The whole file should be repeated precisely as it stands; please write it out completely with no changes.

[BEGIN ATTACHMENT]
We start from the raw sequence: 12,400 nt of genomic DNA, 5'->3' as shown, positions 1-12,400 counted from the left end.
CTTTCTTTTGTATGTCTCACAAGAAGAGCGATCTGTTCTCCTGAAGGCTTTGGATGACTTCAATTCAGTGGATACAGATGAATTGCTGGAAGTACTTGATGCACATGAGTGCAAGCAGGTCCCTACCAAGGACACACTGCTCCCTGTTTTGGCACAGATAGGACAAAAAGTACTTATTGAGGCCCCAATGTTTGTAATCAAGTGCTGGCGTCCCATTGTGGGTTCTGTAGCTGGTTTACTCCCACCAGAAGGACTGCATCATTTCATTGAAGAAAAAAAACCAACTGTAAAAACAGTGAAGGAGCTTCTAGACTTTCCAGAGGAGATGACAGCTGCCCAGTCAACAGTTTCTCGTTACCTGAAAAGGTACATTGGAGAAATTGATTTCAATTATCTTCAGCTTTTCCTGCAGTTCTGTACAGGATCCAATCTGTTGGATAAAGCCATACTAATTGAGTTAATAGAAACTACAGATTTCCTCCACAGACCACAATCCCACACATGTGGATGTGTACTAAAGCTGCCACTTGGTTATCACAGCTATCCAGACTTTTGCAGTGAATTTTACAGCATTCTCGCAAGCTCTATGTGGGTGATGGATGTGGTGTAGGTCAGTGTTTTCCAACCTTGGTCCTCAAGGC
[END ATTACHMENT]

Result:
We start from the raw sequence: 12,400 nt of genomic DNA, 5'->3' as shown, positions 1-12,400 counted from the left end.
CTTTCTTTTGTATGTCTCACAAGAAGAGCGATCTGTTCTCCTGAAGGCTTTGGATGACTTCAATTCAGTGGATACAGATGAATTGCTGGAAGTACTTGATGCACATGAGTGCAAGCAGGTCCCTACCAAGGACACACTGCTCCCTGTTTTGGCACAGATAGGACAAAAAGTACTTATTGAGGCCCCAATGTTTGTAATCAAGTGCTGGCGTCCCATTGTGGGTTCTGTAGCTGGTTTACTCCCACCAGAAGGACTGCATCATTTCATTGAAGAAAAAAAACCAACTGTAAAAACAGTGAAGGAGCTTCTAGACTTTCCAGAGGAGATGACAGCTGCCCAGTCAACAGTTTCTCGTTACCTGAAAAGGTACATTGGAGAAATTGATTTCAATTATCTTCAGCTTTTCCTGCAGTTCTGTACAGGATCCAATCTGTTGGATAAAGCCATACTAATTGAGTTAATAGAAACTACAGATTTCCTCCACAGACCACAATCCCACACATGTGGATGTGTACTAAAGCTGCCACTTGGTTATCACAGCTATCCAGACTTTTGCAGTGAATTTTACAGCATTCTCGCAAGCTCTATGTGGGTGATGGATGTGGTGTAGGTCAGTGTTTTCCAACCTTGGTCCTCAAGGC